Module Information

Module Identifier
Module Title
Slavery in America: Voices, Echoes, Songs and Stories
Academic Year
Intended for use in future years
Mutually Exclusive
Mutually Exclusive
Mutually Exclusive
Mutually Exclusive
Mutually Exclusive
Mutually Exclusive
Mutually Exclusive
Mutually Exclusive
Mutually Exclusive
Mutually Exclusive
Mutually Exclusive
Mutually Exclusive
Mutually Exclusive
Mutually Exclusive
Mutually Exclusive
Mutually Exclusive
Mutually Exclusive
Mutually Exclusive
Mutually Exclusive
Mutually Exclusive

Course Delivery

Delivery Type Delivery length / details
Seminars / Tutorials 10 x 2 hrs + individual tutorials of 10 – 15 minutes essay and project planning


Assessment Type Assessment length / details Proportion
Semester Assessment 1 x documentary analysis (1,500 words) 20%  20%
Semester Assessment 1 x essay (1,500 words) 20%  20%
Semester Assessment 1 x project (5000 words) 60%  60%
Supplementary Assessment Failed pieces to be resubmitted, however, students who fail to submit any of the written work will not be permitted to resit this module 

Learning Outcomes

On completion of this module, students should be able to:
1. demonstrate familiarity with the ways in which personal records have been used by historians and an awareness of the challenges of working with these sources;
2. demonstrate an awareness of the kinds of insight which may be drawn from this material and the historical context in which they can be located
3. Analyze and reflect critically on the relationship between the intentions of those who participated in creating these sources and their historical value.
4. construct and sustain historical arguments orally (unassessed) and in writing;
5. work both independently and collaboratively and to participate in group discussions (unassessed

Brief description

1 Academic rationale of the proposal:

This unit offers students the opportunity to undertake a forensic analysis of the history of slavery in the United States. The main approach of the unit is through the many primary source records created by the people living in this slave society, both white slaveholders, and black slaves. These personal testimonies, narratives, diaries, letters, songs and stories will allow students to consider the many subtle relationships between black and white, alongside the unique African-American culture forged by the slaves. These personal records will be placed within the historical context of the rise and fall of American slavery, and will offer a new perspective on the past.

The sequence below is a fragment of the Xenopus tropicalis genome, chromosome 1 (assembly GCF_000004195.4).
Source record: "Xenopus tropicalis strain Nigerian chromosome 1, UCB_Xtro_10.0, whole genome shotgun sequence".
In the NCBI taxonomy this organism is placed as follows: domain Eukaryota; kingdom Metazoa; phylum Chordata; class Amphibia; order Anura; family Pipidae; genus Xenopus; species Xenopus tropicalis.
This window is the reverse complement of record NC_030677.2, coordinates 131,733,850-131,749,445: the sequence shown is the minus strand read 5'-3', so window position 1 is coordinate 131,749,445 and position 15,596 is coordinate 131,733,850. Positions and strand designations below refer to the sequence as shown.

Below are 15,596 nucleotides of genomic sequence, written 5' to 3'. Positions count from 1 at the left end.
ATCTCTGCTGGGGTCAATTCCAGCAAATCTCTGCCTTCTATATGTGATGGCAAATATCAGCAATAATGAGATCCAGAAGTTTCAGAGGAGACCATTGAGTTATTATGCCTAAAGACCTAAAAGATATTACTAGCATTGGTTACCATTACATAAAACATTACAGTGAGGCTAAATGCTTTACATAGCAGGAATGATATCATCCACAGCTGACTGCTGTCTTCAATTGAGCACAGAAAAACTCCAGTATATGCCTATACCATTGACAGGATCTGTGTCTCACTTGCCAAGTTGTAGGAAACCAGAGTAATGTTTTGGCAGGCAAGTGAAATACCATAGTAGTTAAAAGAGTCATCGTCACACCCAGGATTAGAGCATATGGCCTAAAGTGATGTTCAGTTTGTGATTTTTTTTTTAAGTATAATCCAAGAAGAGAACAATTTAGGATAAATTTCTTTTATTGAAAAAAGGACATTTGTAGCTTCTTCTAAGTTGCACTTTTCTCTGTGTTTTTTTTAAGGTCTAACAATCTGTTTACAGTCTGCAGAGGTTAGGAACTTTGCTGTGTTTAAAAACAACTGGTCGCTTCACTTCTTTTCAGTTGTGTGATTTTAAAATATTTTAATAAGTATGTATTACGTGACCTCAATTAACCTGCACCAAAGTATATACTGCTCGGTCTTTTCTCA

2 Brief Description:
Human bondage is as old as America itself, and was an essential element in the growth of this new world. This unit will analyse the establishment, development and expansion of the American slave system ? and also its sudden, abrupt end in 1865 at the conclusion of the US Civil War. This is a subject rich in archive material, a great deal of which is now accessible through vast collections of scanned original documents on American government, university and community websites. Much of this material is comprised of letters, speeches, diaries, testimonies, personal narratives, memoirs, songs and stories from both the white slaveholders and the black slaves. The course will be approached via these personal records which, from their respective standpoints, give us insights on what it was like to live within a slave system. These personal records will be placed within the context of American slavery, and further contextualised within the broader history of America itself.

3 Content:

10 x 2 hour seminars arranged weekly on the following topics:
1: Introduction to slavery in the USA
2: Contours: origins, geography, scope, historiography
3: Economics: the business of slavery
4: Men: slaveholders, slaves, poor whites, free blacks
5: Women: plantation mistress, black slave women, children
6: Slave resistance and rebellion
7: Slave religion
8: Slave music and dance
9: Abolitionism and pro-slavery thought
10: Freedom

Module Skills

Skills Type Skills details
Application of Number 7. Application of number: N/A
Communication 3. Communication: Oral and written communication skills will be developed through seminars and feedback on written work. Literary skills will be assessed through written assignments.
Improving own Learning and Performance 4. Improving own learning and performance: Written work will be returned in tutorials where advice will be given on improving students’ research techniques and essay writing skills.
Information Technology 6. Information technology: Students will be required to locate primary and secondary source materials through library and on-line sources. Students will be encouraged to word-process their assessed work and handouts for presentations. Likewise, students will be expected to use IT in their presentations.
Personal Development and Career planning 8. Personal development and career planning: This module will help develop oral and written skills. Other activities, including research, assessment of information and writing in a clear manner, will further develop useful skills of analysis and presentation.
Problem solving 1. Problem Solving: Students will be required to locate and assess primary source materials. Assessed through written assignments and presentations.
Research skills 2. Research Skills: Students will be required to carry out research for seminars and written work. The latter will be assessed though written assignments and presentations.
Subject Specific Skills 9. Subject Specific Skills This module will develop knowledge of how the archives of slavery can be explored in a range of contexts and how their study will present new opportunities for historians of American slavery.
Team work 5. Team work: Students will collaborate during seminar activities.


This module is at CQFW Level 6